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Chris Wood

Lister diesel seized

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Hello, 

I have a Lister diesel coupled up to a Lister gearbox, it partially flooded with brackish water up to the starter motor some months ago and now won't turn at all.

Having removed the starter, heads and cylinders, I found that one piston was very seized in the bore, but even having removed it, the engine will still not turn.

Both con rods are free on their big end bearings.

I am wondering if anyone has had a similar problem and might have any suggestions. The engine remains in the boat, and removal is a difficult job which I would like to avoid if possible.

Could the further problem be the gear train at the front of the engine, or even the gearbox which looks ok as viewed through the inspection cover?

 

Many thanks for reading

 

Chris Wood  tel 01798 867768   mob 07710 000214

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Your engine will have seized due to the corrosion caused by being immersed in the water. Even if you manage to free it up you can pretty much guarantee that it will sustain a lot of damage if you don't dismantle and clean all the parts thoroughly. I've seen some horrendous damage caused by rust and water when an engine has been freed up but not stripped and cleaned. I would strongly recommend that you cut your losses and remove the engine and gearbox for inspection and repair. It is not possible to eliminate water damage and corrosion without properly stripping your engine.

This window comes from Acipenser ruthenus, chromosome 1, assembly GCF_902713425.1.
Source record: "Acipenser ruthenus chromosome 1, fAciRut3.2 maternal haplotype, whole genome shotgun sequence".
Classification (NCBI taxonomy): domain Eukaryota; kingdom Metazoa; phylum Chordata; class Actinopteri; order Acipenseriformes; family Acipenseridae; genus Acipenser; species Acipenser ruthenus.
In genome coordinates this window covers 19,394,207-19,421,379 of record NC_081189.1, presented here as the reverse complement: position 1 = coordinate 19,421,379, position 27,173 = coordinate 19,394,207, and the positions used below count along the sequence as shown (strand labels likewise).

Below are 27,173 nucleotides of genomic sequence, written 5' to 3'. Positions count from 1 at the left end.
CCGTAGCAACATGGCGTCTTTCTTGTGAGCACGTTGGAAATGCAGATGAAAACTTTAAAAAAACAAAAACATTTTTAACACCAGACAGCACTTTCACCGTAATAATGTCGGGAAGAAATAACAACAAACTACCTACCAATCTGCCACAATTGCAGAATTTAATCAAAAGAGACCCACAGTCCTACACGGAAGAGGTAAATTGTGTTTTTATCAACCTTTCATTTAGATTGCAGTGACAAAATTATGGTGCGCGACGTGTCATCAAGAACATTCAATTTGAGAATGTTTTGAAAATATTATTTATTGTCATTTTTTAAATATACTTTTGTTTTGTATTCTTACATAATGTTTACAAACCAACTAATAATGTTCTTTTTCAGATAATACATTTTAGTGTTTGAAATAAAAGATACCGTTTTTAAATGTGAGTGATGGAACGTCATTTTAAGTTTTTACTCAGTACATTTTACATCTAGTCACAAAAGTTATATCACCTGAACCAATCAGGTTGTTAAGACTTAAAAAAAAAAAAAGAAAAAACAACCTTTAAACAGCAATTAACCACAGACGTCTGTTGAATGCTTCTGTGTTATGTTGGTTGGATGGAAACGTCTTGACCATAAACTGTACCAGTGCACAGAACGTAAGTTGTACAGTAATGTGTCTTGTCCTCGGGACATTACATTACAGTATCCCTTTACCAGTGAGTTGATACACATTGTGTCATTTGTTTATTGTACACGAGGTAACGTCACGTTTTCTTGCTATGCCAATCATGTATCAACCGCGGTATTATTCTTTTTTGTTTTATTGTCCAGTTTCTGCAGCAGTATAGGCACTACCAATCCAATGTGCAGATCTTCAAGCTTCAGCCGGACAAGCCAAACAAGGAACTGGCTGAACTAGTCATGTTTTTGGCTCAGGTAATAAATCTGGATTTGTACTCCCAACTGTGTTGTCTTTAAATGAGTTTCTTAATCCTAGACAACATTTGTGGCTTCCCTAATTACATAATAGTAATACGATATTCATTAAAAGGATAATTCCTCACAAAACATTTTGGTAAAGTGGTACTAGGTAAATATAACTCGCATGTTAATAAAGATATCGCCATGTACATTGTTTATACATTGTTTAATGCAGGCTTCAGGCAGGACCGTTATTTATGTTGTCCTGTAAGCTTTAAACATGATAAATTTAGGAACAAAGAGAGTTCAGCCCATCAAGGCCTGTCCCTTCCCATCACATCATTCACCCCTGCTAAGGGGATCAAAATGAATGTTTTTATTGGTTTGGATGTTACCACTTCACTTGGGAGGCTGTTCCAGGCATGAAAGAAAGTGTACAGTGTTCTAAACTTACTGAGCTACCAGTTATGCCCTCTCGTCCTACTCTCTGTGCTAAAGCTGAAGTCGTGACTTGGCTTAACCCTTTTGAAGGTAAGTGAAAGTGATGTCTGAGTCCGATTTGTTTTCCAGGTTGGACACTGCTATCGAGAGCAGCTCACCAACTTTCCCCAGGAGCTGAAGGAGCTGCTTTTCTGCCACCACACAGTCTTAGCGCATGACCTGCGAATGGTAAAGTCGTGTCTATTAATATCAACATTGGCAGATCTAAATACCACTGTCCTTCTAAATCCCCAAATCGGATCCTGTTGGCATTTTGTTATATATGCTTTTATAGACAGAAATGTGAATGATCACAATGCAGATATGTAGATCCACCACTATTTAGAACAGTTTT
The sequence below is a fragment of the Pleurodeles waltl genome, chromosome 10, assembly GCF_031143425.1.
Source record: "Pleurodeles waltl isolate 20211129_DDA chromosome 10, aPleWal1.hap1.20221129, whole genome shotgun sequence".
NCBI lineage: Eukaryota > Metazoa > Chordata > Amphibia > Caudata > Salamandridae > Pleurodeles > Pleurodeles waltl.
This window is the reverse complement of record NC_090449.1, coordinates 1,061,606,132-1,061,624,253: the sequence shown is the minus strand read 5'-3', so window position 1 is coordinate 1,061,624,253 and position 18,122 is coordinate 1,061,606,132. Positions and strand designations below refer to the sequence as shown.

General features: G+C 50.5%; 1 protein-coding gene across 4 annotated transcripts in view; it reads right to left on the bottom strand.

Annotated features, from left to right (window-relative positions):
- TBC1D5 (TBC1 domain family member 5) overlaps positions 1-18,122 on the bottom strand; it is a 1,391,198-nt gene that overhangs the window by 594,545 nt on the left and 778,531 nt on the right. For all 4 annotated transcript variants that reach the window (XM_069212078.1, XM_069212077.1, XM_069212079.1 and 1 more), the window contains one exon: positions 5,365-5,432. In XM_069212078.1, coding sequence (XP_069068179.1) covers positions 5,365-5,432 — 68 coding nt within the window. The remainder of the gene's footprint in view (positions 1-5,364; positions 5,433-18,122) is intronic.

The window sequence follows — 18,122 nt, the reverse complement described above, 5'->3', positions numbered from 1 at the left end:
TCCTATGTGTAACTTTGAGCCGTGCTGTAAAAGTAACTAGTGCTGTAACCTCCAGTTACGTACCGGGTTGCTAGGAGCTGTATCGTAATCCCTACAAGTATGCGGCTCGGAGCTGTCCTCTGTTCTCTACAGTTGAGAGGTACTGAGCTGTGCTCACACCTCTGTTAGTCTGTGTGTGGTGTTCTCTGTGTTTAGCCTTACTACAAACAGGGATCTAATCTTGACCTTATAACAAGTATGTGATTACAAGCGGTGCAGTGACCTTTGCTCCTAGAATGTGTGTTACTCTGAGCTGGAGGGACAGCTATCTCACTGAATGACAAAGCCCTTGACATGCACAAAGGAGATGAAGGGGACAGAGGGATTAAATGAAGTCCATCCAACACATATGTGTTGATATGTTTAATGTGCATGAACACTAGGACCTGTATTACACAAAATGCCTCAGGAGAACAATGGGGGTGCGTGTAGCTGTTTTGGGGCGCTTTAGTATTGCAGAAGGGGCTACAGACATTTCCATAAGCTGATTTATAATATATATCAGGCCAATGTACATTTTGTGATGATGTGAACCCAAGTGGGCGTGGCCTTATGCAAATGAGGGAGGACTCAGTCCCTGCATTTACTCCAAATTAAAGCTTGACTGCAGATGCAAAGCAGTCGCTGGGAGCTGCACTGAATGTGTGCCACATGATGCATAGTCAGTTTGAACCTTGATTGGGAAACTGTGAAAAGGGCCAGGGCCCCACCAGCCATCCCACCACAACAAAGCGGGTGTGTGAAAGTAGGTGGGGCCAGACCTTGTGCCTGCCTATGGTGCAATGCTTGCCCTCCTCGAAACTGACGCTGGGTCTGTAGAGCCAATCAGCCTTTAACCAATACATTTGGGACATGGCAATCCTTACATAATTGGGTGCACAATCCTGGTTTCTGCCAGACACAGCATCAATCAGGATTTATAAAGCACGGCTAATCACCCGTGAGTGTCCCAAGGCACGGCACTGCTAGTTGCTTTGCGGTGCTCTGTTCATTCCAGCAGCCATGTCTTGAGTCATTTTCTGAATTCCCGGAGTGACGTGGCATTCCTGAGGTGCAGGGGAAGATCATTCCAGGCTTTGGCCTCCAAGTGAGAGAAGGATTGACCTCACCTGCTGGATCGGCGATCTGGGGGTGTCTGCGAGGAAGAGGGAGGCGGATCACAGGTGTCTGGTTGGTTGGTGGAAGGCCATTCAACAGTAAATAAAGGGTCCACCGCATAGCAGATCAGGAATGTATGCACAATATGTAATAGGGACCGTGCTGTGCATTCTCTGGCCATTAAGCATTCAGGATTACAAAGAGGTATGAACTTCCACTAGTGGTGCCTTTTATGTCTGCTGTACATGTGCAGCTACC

Tears before bedtime if you don't🤢

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44 minutes ago, steamraiser2 said: